Jenny Randerson lodges official complaint against Rhodri Morgan with, erm, Rhodri Morgan

by Stephen Tall on February 12, 2009

Jenny Randerson AM, Welsh Lib Dem Assembly Member for Cardiff Central, has today lodged an official complaint against Wales’s First Minister Rhodri Morgan amid concerns he may have broken the Ministerial code when discussing school closures in Cardiff. Her letter of complaint was sent by Jenny to Wales’s First Minister Rhodri Morgan because, as she noted in her letter:

My enquiries have shown that I have no alternative to write to you yourself over this issue as the Ministerial Code does not make provision for how to complain about the First Minister, only Welsh Ministers as a whole. I trust that due to the loophole that has forced me to write to you, about you, you will pass my concerns on to an appropriate individual to investigate the case.

Below is the statement Jenny’s office has issued to the media:

During First Minister’s Questions on Tuesday, Rhodri Morgan AM claimed plans to reconfigure schools in Cardiff could lead to “ethnic polarisation.” Local Authorities’ plans for school reconfiguration have to be approved by the Education Minister and so by pre-judging the outcome in his role as First Minister, Mr Morgan has effectively prevented a member of his cabinet from making a decision in an open and fair manner.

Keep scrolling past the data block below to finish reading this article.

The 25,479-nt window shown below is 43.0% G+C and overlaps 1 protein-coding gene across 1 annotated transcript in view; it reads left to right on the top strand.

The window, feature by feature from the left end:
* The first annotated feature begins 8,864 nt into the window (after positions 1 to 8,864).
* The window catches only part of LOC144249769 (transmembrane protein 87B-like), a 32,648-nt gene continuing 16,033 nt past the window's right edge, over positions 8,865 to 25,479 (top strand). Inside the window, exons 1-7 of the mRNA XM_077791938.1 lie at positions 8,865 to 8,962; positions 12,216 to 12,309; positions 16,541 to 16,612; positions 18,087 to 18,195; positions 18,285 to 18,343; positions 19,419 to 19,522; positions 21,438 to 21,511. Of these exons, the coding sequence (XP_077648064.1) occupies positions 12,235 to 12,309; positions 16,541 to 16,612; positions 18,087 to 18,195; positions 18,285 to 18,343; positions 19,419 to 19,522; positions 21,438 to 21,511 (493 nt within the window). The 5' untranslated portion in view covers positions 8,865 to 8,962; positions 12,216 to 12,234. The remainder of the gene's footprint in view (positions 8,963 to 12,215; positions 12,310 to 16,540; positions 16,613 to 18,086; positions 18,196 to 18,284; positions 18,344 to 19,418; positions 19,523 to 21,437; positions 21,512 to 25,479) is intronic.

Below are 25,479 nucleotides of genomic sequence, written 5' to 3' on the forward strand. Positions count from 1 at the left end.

Jenny Randerson said:

Rhodri’s comments were made during First Minister’s Questions and therefore it can not be argued that he was speaking as Assembly Member for Cardiff West. Across Wales, Local Authorities of all political colours are struggling to deal with the extremely emotive and controversial issues of school reorganisation and the First Minister must act impartially to allow them to approach these issues in a calm and fair way.

“I have not taken this decision lightly, but I believe that this must stop. As a holder of high office, he has a duty to that office and to the people of Wales to not act in a way that is inflammatory, and not to pre-empt decisions that must be taken by his cabinet, which does of course operate under rules of collective responsibility.

“The First Minister may well have broken the Ministerial code so I have asked for an investigation.”